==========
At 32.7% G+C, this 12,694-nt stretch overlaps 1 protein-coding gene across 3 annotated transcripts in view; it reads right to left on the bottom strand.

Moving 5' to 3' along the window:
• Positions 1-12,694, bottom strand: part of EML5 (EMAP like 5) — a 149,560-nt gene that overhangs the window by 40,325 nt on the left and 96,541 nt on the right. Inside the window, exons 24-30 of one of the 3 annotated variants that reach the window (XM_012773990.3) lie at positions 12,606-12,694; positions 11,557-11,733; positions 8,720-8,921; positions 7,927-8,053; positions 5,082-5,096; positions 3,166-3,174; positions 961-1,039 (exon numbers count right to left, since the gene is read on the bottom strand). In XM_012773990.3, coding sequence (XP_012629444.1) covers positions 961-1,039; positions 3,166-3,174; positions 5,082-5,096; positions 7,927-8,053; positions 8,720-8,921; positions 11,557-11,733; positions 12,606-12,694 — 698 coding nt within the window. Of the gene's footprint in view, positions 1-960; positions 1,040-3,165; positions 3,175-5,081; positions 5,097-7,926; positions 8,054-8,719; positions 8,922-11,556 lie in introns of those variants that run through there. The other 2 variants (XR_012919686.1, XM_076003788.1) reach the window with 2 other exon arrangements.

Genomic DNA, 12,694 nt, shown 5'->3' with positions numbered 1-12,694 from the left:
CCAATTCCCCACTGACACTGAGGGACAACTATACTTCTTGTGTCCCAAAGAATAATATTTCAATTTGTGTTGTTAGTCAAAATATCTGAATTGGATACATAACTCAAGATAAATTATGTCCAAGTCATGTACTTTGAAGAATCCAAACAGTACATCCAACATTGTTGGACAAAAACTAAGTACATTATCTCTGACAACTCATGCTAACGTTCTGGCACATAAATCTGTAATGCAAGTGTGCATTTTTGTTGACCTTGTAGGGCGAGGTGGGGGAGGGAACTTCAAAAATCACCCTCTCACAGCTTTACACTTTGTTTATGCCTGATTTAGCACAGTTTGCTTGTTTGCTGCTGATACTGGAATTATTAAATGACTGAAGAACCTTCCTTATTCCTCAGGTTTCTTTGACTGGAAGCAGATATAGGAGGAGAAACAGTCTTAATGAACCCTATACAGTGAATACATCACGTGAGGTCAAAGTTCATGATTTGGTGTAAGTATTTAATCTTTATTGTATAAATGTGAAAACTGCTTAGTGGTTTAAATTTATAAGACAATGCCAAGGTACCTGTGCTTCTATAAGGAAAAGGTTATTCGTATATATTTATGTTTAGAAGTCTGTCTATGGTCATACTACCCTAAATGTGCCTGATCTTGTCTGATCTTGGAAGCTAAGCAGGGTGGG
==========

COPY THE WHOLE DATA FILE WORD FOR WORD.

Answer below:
At 32.7% G+C, this 12,694-nt stretch overlaps 1 protein-coding gene across 3 annotated transcripts in view; it reads right to left on the bottom strand.

Moving 5' to 3' along the window:
• Positions 1-12,694, bottom strand: part of EML5 (EMAP like 5) — a 149,560-nt gene that overhangs the window by 40,325 nt on the left and 96,541 nt on the right. Inside the window, exons 24-30 of one of the 3 annotated variants that reach the window (XM_012773990.3) lie at positions 12,606-12,694; positions 11,557-11,733; positions 8,720-8,921; positions 7,927-8,053; positions 5,082-5,096; positions 3,166-3,174; positions 961-1,039 (exon numbers count right to left, since the gene is read on the bottom strand). In XM_012773990.3, coding sequence (XP_012629444.1) covers positions 961-1,039; positions 3,166-3,174; positions 5,082-5,096; positions 7,927-8,053; positions 8,720-8,921; positions 11,557-11,733; positions 12,606-12,694 — 698 coding nt within the window. Of the gene's footprint in view, positions 1-960; positions 1,040-3,165; positions 3,175-5,081; positions 5,097-7,926; positions 8,054-8,719; positions 8,922-11,556 lie in introns of those variants that run through there. The other 2 variants (XR_012919686.1, XM_076003788.1) reach the window with 2 other exon arrangements.

Genomic DNA, 12,694 nt, shown 5'->3' with positions numbered 1-12,694 from the left:
CCAATTCCCCACTGACACTGAGGGACAACTATACTTCTTGTGTCCCAAAGAATAATATTTCAATTTGTGTTGTTAGTCAAAATATCTGAATTGGATACATAACTCAAGATAAATTATGTCCAAGTCATGTACTTTGAAGAATCCAAACAGTACATCCAACATTGTTGGACAAAAACTAAGTACATTATCTCTGACAACTCATGCTAACGTTCTGGCACATAAATCTGTAATGCAAGTGTGCATTTTTGTTGACCTTGTAGGGCGAGGTGGGGGAGGGAACTTCAAAAATCACCCTCTCACAGCTTTACACTTTGTTTATGCCTGATTTAGCACAGTTTGCTTGTTTGCTGCTGATACTGGAATTATTAAATGACTGAAGAACCTTCCTTATTCCTCAGGTTTCTTTGACTGGAAGCAGATATAGGAGGAGAAACAGTCTTAATGAACCCTATACAGTGAATACATCACGTGAGGTCAAAGTTCATGATTTGGTGTAAGTATTTAATCTTTATTGTATAAATGTGAAAACTGCTTAGTGGTTTAAATTTATAAGACAATGCCAAGGTACCTGTGCTTCTATAAGGAAAAGGTTATTCGTATATATTTATGTTTAGAAGTCTGTCTATGGTCATACTACCCTAAATGTGCCTGATCTTGTCTGATCTTGGAAGCTAAGCAGGGTGGG